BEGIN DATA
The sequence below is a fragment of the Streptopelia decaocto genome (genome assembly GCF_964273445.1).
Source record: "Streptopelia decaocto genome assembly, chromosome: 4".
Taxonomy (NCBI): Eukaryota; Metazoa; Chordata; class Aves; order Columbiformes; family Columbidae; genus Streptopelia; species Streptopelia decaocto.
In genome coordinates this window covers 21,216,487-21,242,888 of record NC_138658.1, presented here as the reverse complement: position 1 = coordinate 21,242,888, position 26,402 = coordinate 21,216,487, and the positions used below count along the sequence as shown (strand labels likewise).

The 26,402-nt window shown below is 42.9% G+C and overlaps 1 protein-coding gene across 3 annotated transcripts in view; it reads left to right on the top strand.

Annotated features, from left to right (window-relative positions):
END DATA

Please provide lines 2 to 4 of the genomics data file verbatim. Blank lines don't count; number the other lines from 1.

Source record: "Streptopelia decaocto genome assembly, chromosome: 4".
Taxonomy (NCBI): Eukaryota; Metazoa; Chordata; class Aves; order Columbiformes; family Columbidae; genus Streptopelia; species Streptopelia decaocto.
In genome coordinates this window covers 21,216,487-21,242,888 of record NC_138658.1, presented here as the reverse complement: position 1 = coordinate 21,242,888, position 26,402 = coordinate 21,216,487, and the positions used below count along the sequence as shown (strand labels likewise).